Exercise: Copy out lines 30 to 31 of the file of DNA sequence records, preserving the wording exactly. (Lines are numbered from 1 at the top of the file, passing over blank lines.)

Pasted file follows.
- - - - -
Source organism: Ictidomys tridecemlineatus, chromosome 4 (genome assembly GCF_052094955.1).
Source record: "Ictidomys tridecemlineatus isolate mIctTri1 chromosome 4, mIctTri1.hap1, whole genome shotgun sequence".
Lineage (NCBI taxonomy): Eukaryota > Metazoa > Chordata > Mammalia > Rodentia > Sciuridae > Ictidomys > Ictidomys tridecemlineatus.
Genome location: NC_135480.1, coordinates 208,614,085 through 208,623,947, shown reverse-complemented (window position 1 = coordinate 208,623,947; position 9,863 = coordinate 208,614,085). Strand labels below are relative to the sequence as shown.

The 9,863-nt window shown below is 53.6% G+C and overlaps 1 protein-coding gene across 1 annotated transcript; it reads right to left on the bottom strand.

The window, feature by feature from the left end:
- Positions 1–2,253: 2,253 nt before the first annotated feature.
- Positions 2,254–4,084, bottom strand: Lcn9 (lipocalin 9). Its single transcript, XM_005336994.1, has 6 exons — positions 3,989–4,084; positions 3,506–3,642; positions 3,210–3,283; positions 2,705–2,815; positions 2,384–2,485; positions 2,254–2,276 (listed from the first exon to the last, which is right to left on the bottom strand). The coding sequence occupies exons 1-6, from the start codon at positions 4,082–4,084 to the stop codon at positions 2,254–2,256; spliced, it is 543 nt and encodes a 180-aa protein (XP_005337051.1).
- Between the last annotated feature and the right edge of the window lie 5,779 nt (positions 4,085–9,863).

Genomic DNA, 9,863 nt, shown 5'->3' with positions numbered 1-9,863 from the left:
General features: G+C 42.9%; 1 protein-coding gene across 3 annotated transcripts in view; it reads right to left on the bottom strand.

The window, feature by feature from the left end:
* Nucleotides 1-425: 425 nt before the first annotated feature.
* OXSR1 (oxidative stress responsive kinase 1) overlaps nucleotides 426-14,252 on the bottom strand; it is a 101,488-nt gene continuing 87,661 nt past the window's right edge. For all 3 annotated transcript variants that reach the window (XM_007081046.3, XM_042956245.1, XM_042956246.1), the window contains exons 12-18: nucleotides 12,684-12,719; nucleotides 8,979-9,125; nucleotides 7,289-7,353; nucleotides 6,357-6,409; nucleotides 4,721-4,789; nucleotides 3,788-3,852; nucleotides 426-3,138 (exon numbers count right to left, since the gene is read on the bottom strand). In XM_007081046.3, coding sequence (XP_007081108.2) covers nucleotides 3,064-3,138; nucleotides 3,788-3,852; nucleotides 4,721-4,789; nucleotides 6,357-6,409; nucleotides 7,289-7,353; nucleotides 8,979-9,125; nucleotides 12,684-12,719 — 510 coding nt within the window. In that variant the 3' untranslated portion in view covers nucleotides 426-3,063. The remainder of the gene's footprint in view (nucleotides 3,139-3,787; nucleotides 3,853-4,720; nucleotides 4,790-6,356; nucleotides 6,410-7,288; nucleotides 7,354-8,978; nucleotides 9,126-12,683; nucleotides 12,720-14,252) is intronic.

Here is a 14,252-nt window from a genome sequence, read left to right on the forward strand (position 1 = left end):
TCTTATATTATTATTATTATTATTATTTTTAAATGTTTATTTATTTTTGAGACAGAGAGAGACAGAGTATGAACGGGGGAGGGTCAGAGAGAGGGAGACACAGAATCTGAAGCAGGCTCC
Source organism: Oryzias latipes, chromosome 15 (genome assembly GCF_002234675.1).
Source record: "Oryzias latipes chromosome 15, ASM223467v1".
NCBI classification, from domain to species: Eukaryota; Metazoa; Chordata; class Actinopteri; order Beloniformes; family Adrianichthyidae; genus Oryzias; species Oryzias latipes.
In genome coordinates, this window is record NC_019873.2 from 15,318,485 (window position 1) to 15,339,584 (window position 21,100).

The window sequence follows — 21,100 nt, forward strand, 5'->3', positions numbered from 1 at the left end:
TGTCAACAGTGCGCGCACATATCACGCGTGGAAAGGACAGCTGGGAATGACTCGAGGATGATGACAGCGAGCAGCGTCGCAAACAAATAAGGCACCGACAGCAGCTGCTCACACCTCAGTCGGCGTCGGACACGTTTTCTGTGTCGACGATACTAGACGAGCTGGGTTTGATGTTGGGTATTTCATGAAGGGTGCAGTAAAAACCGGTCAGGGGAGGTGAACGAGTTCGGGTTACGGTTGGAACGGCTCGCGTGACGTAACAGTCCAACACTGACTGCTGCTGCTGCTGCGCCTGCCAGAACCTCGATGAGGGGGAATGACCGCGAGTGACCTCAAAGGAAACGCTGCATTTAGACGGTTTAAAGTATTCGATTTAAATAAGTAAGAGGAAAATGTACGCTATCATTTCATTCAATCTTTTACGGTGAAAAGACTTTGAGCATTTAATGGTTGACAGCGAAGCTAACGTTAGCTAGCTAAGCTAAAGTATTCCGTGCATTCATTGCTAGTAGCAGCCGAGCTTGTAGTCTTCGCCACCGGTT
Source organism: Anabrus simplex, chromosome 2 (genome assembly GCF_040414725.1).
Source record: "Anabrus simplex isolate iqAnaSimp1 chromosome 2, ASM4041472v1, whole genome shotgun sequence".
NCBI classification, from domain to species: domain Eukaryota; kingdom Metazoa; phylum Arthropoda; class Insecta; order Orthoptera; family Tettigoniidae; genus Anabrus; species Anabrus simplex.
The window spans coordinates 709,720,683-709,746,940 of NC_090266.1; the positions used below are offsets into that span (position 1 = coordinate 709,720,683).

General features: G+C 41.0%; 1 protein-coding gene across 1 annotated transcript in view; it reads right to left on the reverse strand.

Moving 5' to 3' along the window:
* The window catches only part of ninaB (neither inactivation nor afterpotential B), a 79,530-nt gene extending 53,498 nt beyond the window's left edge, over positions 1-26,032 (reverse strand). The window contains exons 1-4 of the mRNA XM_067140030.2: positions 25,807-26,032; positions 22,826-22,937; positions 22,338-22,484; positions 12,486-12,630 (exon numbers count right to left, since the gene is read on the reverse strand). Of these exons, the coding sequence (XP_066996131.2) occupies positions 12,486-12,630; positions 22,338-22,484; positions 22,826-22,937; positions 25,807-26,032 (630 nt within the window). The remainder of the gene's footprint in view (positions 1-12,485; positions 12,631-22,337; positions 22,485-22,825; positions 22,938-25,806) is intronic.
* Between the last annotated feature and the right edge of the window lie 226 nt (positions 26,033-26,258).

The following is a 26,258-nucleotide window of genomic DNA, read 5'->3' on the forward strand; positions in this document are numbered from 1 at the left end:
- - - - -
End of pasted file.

* Between the last annotated feature and the right edge of the window lie 226 nt (positions 26,033-26,258).

The following is a 26,258-nucleotide window of genomic DNA, read 5'->3' on the forward strand; positions in this document are numbered from 1 at the left end: